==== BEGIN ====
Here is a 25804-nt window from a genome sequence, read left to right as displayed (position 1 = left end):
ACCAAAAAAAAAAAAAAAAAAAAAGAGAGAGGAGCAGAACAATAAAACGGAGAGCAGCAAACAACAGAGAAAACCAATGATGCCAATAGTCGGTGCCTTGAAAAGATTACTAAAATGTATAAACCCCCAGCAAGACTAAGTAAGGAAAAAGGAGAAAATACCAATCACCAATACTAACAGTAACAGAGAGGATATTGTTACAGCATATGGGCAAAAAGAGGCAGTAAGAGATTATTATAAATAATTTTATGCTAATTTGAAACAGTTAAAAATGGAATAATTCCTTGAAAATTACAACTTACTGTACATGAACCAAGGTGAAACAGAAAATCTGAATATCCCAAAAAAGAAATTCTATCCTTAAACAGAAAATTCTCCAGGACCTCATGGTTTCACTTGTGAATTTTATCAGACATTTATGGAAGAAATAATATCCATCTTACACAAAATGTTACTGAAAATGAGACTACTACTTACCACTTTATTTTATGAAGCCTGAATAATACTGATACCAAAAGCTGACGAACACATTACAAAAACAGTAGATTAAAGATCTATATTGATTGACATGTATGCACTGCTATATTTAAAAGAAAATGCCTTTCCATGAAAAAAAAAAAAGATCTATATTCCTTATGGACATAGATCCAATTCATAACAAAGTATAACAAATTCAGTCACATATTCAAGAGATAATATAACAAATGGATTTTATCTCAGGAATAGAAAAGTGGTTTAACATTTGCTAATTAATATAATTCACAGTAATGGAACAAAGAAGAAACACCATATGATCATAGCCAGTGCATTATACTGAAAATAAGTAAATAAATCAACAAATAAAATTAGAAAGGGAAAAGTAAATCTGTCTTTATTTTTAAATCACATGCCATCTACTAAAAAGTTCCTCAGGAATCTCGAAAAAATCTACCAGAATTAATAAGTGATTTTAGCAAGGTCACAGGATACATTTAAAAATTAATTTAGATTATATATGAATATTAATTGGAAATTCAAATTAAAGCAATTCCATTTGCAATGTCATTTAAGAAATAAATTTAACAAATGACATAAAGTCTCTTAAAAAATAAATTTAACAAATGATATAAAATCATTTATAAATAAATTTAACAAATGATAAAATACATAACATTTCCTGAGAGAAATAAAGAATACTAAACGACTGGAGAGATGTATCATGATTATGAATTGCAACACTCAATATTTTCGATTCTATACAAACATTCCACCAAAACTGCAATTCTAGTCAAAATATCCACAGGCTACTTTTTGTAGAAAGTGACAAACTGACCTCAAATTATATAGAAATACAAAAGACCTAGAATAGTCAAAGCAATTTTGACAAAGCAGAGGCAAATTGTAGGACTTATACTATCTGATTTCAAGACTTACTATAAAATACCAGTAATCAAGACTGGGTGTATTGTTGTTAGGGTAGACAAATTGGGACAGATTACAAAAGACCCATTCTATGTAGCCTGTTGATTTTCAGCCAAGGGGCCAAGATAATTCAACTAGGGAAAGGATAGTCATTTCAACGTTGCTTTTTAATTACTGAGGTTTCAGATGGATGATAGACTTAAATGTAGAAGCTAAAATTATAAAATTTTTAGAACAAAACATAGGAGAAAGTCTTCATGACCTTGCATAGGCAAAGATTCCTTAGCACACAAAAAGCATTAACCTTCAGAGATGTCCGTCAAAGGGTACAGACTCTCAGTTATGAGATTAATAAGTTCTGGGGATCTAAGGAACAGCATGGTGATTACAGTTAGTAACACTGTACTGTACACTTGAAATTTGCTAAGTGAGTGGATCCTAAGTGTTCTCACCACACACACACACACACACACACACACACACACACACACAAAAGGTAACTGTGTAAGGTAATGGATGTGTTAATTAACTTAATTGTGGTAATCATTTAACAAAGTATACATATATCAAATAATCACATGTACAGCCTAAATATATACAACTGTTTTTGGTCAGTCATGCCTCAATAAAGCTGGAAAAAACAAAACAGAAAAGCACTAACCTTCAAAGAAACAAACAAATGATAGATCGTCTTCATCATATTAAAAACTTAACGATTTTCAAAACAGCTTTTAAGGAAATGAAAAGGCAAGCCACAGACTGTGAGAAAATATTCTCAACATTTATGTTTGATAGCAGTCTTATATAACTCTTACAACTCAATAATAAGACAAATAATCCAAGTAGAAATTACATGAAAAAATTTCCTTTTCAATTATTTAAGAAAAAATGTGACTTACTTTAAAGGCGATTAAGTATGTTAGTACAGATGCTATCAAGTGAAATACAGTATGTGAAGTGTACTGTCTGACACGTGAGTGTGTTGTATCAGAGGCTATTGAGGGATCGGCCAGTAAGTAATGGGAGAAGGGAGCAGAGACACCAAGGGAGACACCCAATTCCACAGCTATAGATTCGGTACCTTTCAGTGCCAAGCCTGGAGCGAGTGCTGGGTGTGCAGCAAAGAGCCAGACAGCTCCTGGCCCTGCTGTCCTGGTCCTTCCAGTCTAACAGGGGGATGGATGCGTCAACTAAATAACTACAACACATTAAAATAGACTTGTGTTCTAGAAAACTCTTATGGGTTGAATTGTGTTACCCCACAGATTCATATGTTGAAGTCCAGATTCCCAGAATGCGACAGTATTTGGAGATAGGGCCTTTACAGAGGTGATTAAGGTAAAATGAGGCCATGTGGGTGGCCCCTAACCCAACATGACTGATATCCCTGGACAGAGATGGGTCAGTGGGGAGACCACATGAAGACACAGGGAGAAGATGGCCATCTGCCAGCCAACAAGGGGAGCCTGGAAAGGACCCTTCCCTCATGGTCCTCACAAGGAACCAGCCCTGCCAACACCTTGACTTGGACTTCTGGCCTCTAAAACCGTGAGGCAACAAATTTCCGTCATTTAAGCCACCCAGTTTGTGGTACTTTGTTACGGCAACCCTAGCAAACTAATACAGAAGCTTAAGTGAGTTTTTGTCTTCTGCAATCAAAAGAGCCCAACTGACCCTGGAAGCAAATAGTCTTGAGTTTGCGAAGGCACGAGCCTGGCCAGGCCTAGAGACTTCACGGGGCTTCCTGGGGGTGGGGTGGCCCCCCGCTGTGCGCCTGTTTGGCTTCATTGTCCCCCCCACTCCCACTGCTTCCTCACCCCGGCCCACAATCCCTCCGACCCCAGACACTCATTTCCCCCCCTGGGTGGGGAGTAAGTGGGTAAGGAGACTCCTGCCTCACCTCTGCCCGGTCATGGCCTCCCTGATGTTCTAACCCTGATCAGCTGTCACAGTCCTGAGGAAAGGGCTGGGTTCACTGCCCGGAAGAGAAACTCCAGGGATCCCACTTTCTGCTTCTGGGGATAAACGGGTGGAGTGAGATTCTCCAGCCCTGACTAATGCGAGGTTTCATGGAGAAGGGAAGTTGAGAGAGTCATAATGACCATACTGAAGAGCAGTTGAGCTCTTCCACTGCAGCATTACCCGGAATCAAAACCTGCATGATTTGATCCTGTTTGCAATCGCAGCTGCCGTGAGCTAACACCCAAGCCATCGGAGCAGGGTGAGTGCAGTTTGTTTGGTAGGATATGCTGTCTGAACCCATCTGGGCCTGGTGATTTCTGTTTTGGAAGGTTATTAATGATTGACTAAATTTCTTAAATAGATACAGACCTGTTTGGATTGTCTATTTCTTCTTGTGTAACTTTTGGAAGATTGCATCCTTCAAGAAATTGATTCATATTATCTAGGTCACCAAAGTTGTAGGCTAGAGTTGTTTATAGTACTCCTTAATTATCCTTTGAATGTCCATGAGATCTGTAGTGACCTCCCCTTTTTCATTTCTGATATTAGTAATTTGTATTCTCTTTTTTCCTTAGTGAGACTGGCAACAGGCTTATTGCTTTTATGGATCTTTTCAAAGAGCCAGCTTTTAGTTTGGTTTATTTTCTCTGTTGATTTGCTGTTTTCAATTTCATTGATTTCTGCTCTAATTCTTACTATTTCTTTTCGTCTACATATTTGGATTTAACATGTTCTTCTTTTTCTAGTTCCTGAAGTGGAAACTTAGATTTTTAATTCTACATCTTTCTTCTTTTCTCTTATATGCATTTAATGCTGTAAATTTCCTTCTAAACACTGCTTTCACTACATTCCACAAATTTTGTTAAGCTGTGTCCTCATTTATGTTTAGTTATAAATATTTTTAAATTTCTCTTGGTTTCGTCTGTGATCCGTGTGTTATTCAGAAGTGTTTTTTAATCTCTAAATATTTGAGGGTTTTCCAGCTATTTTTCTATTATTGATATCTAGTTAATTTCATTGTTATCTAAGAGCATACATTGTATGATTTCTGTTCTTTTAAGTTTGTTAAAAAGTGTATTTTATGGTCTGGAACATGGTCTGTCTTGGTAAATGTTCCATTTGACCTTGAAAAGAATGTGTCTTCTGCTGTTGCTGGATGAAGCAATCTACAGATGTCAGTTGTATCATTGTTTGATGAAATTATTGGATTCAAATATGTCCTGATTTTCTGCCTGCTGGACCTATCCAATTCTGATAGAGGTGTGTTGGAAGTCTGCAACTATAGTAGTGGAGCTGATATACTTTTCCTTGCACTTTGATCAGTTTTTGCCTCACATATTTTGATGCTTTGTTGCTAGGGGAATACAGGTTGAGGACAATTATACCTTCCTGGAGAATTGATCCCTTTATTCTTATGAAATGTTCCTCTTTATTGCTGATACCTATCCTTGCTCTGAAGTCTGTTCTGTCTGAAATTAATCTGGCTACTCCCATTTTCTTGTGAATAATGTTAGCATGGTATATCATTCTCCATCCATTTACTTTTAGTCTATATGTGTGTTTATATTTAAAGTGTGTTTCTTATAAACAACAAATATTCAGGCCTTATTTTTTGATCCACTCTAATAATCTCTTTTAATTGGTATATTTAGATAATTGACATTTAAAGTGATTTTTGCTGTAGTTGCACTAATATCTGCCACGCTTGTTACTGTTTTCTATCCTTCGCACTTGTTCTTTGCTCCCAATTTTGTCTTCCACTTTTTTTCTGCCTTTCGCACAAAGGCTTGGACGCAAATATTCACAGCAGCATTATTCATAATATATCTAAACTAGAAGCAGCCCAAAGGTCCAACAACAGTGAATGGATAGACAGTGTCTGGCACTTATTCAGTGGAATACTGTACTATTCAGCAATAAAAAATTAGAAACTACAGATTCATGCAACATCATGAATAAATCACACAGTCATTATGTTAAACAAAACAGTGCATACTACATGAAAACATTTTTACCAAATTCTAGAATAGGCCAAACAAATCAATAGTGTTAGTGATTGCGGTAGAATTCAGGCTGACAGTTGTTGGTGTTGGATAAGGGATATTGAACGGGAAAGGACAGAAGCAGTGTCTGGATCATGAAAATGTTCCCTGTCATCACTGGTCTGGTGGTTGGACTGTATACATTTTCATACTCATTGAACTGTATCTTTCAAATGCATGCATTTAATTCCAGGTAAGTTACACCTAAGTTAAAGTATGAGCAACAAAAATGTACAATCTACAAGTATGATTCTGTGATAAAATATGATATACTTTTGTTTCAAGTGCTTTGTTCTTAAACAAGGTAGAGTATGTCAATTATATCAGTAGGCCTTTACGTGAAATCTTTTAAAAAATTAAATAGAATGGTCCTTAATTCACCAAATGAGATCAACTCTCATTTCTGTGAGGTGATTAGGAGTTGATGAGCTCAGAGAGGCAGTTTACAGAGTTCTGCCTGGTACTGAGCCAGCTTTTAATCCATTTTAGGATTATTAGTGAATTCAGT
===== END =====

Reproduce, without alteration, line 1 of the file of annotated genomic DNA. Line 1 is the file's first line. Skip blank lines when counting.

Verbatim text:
Here is a 25804-nt window from a genome sequence, read left to right as displayed (position 1 = left end):